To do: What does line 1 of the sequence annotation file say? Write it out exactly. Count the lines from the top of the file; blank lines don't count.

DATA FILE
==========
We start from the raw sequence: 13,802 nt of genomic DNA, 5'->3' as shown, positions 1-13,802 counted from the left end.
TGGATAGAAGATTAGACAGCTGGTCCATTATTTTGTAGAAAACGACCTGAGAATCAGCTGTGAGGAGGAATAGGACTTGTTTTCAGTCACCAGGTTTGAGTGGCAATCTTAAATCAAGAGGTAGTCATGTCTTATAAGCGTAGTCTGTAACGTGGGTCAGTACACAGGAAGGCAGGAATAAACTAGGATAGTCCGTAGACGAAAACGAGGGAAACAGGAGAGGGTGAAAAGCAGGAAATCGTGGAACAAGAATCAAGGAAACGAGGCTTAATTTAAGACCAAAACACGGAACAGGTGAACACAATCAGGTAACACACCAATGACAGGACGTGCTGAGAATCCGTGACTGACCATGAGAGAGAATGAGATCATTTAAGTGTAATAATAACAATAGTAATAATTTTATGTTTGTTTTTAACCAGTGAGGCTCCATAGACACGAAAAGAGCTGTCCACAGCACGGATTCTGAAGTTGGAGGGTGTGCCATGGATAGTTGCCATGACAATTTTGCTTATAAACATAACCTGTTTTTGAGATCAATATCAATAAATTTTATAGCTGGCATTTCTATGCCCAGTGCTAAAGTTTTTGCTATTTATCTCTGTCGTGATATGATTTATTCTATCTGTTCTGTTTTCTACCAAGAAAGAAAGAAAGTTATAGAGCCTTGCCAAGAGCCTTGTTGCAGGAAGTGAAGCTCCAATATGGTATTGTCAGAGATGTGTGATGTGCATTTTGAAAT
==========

We start from the raw sequence: 13,802 nt of genomic DNA, 5'->3' as shown, positions 1-13,802 counted from the left end.